If I hadn’t eaten that [email protected] dinner at that disappointing restaurant and gotten diarrhea, I might never have walked past that rack that had the catalog on it. And I would have missed out on an evening that fed not only my body, but my SPIRIT.
See, I love to cook. Cooking brings me so much joy. It connects me in spiritual ways to my mother. I feel like God blessed me by allowing me to share with her a creative gene that caused both of us to pour love into whatever we cook. It’s love that is the secret in my sauce. And she’s the one who taught me that. Not with words. But with actions.
And so going to that class, and getting to watch and listen to and learn from and dialog with one of my most favorite chefs was like a master class for me. But it was even more: it was an opportunity to give back to Deb (I hope!) a bit of my appreciation for and joy in her craftsmanship. I was able to pay back, just a bit, a teeny something, for all the joy she has brought to me! And that was worth so very much.
(I’m such a sap: those last two paragraphs got me all teary eyed, just writing them. But that’s how deeply I feel about this stuff.)
So, when I was telling Anne that morning about how much FUN I’d had the night before, and how I’d stumbled upon that catalog on my way to the bathroom because my tummy was upset, and she remembered the tie-in to the “bad meal for my anniversary dinner” incident, I was floored.
If I hadn’t had that rotten anniversary dinner, I would have missed out on my BIG NIGHT at the cooking school.
It caused me to gasp when I realized the connection. And then I laughed, and then I marveled.
Because that was the very thing I’ve been thinking about all week long, in light of the fact that my son is wanting to go to college. You see, the very sobering truth is that he will very likely NOT be able to afford to go where he dreams of attending. And I’m so sad about that, because I think it’s likely that his heart is going to be broken, (or at least it’s going to get badly dinged up) as he watches that dream die.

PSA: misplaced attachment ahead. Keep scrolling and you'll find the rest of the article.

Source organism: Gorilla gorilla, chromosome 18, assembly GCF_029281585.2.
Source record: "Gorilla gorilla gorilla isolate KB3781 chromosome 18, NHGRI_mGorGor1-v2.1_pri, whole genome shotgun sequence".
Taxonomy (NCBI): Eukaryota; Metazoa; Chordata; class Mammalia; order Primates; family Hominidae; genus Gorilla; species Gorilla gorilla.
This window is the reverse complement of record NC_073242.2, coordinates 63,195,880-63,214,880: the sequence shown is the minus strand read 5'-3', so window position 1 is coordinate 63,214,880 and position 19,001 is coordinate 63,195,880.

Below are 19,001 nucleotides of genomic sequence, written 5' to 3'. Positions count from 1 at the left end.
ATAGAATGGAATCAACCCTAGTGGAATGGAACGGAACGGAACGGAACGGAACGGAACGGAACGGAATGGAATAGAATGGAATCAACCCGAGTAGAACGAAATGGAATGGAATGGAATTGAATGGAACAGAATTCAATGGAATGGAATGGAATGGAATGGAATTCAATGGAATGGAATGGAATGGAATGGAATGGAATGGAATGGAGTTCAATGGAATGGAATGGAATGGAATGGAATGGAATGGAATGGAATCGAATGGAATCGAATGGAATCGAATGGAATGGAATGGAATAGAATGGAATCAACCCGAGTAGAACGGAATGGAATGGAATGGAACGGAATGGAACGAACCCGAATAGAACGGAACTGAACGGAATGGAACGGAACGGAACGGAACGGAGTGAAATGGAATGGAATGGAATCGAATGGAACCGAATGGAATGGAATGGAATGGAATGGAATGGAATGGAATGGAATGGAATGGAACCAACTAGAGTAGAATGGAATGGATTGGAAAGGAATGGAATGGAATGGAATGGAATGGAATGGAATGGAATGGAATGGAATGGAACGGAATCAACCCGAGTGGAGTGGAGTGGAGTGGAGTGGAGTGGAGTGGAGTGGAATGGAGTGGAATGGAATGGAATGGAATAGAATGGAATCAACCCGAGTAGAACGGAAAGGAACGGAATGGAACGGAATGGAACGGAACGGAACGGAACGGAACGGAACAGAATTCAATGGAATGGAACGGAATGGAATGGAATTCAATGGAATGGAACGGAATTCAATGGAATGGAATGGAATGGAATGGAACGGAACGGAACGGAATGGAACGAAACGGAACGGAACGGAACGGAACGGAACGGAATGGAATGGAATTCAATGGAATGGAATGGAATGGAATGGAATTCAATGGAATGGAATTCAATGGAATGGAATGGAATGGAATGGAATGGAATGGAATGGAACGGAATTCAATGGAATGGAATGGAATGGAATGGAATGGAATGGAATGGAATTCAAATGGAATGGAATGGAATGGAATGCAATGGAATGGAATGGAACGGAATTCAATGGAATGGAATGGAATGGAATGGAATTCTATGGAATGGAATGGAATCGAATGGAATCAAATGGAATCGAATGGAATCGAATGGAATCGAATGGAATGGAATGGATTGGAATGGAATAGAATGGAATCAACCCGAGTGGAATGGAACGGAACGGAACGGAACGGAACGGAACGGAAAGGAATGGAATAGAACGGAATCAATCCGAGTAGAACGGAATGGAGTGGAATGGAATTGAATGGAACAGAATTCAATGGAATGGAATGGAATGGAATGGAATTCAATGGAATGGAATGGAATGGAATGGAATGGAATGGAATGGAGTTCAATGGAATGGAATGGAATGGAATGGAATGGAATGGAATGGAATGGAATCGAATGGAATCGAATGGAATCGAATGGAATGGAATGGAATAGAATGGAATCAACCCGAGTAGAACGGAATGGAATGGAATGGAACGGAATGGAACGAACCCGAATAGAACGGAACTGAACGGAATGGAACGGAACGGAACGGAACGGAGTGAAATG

And watching our dreams die, in general, is a really [email protected] thing.
Can I get a witness? Anybody else ever watched their own dream die?
And as I was praying about that, the other morning, while my son and his Dad were en route to that college for a visit, the thought that came to me was that I myself had several heartbreaks on my way to college, and following college, before I came to Nashville. I watched several dream-balloons get popped. I was crushed. Heartbroken. Even devastated by one of them. (Haven’t we all experienced that, in one form or another?)
In the midst of my heartbreak, there was God. He never left, and He never stopped loving me.
And as it turned out, all those things were used by God to bring about good, that came later. Ultimately, they brought me to Nashville, and allowed me to meet the wonderful man who would become my husband and my best friend.
In the midst of the [email protected], and I assure you I saw no redeeming factors in some of those situations while they were occurring, there was God.
So, in the midst of the rumble-tummy of my post anniversary, there was God, bringing joy, quite literally, out of [email protected] It just took a while before I realized what was in the works.
Are you in the midst of heartbreak? Have you watched a dream die? Have some of your circumstances taken a nose dive?
Very often, out of the greatest pain, comes the greatest joy. But, it can take us a while before we realize what’s in the works.
So, I’m asking God for the ability to give thanks, even in the hard stuff. And for the faith to believe that He truly does care about me, and my son, and where my son needs to spend these next few years of his life. Even if it’s not the place he dreams of going.